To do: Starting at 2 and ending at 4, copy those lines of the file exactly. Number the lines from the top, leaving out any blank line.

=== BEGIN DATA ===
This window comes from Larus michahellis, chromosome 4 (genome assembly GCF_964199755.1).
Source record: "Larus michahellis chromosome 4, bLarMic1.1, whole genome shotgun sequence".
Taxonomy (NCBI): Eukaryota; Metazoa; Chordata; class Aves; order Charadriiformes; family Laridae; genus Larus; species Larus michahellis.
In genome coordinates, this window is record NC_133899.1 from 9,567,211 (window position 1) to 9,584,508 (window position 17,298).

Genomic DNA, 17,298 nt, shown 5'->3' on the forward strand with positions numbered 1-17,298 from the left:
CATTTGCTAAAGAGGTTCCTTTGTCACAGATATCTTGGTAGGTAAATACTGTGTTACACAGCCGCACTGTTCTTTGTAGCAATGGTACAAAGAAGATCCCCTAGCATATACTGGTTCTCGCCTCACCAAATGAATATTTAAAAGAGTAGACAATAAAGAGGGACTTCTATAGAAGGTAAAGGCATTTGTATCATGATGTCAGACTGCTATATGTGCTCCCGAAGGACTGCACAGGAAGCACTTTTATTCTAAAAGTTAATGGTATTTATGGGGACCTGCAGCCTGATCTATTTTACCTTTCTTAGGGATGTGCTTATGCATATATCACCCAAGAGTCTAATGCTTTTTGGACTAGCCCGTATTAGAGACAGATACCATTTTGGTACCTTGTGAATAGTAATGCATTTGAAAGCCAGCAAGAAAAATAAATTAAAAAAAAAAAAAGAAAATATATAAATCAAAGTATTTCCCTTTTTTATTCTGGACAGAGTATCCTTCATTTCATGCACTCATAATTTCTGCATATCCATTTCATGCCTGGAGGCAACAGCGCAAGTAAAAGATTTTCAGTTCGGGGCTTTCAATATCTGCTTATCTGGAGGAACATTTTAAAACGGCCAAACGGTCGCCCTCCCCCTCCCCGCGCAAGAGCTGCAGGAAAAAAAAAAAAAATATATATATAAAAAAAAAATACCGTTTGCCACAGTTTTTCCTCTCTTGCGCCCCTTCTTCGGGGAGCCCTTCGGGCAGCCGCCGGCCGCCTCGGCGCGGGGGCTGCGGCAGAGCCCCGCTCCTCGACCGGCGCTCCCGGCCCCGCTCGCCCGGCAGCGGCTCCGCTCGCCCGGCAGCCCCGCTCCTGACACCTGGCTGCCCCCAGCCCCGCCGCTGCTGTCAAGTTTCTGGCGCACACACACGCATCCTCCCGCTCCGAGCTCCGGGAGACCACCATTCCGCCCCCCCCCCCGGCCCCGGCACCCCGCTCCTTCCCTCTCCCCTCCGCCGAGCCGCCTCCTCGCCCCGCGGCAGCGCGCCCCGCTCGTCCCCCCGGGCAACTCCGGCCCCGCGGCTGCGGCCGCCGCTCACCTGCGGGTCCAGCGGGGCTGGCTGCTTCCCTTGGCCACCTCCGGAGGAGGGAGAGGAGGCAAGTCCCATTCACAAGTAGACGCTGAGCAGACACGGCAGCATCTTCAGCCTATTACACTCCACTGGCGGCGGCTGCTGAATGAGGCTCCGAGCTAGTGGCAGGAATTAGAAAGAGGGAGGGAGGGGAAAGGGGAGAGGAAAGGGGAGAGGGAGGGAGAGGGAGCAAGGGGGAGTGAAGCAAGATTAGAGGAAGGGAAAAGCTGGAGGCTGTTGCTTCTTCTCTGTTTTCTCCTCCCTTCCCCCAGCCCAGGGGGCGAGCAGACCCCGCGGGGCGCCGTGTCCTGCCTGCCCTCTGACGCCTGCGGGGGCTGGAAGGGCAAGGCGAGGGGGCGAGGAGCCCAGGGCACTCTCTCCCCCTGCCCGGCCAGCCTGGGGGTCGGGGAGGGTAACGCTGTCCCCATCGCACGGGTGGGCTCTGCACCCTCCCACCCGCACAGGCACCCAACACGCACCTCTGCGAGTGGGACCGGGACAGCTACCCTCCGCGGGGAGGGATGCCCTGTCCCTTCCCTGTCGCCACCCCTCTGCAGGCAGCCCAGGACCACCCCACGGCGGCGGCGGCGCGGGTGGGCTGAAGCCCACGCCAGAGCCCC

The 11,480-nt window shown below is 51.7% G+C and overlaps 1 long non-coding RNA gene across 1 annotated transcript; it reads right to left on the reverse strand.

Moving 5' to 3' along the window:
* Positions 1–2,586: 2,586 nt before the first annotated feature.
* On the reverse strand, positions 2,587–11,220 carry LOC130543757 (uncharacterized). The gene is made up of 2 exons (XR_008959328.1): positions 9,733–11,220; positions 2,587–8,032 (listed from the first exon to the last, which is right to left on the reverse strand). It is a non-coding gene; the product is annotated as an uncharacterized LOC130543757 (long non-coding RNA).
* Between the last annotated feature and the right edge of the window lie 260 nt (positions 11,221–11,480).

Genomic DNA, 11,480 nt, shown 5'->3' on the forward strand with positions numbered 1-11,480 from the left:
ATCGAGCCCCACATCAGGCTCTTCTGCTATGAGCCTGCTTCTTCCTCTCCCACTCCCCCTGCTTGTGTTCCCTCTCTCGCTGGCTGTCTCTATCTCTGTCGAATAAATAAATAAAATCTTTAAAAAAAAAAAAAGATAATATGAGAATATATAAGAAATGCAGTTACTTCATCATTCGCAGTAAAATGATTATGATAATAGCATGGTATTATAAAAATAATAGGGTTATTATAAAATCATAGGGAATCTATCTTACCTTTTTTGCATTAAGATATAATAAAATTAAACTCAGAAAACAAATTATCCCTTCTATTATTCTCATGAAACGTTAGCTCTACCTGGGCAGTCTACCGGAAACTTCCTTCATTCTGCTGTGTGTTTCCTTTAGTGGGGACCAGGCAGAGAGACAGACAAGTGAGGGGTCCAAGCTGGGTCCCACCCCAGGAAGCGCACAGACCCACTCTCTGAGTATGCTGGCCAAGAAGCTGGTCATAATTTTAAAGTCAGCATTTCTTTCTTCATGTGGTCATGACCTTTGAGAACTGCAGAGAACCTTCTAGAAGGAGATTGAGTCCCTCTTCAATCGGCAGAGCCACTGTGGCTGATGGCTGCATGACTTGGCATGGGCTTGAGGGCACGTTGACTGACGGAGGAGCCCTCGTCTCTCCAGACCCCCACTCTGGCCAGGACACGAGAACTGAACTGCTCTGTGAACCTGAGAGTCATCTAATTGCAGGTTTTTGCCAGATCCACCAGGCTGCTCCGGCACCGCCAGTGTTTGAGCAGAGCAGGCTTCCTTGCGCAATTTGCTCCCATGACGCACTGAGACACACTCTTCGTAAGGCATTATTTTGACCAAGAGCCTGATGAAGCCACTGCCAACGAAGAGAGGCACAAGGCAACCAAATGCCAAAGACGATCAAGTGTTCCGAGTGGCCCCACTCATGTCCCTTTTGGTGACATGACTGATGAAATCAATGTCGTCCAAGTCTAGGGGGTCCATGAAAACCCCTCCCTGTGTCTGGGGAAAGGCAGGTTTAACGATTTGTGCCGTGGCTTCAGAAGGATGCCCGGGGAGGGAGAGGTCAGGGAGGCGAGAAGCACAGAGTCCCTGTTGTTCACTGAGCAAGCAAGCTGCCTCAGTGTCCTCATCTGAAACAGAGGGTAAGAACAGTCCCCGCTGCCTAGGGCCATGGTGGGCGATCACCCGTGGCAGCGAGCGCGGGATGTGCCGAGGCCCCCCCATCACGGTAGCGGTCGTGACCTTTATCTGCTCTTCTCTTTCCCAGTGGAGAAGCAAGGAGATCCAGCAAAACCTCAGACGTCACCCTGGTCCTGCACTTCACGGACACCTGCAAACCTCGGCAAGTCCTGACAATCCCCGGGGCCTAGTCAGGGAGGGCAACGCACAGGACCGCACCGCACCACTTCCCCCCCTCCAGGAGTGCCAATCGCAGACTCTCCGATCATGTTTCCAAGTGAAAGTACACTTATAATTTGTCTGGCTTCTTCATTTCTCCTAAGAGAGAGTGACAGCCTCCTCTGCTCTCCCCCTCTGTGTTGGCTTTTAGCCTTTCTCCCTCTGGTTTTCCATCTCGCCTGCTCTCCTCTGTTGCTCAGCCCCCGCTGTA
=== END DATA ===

Source record: "Larus michahellis chromosome 4, bLarMic1.1, whole genome shotgun sequence".
Taxonomy (NCBI): Eukaryota; Metazoa; Chordata; class Aves; order Charadriiformes; family Laridae; genus Larus; species Larus michahellis.
In genome coordinates, this window is record NC_133899.1 from 9,567,211 (window position 1) to 9,584,508 (window position 17,298).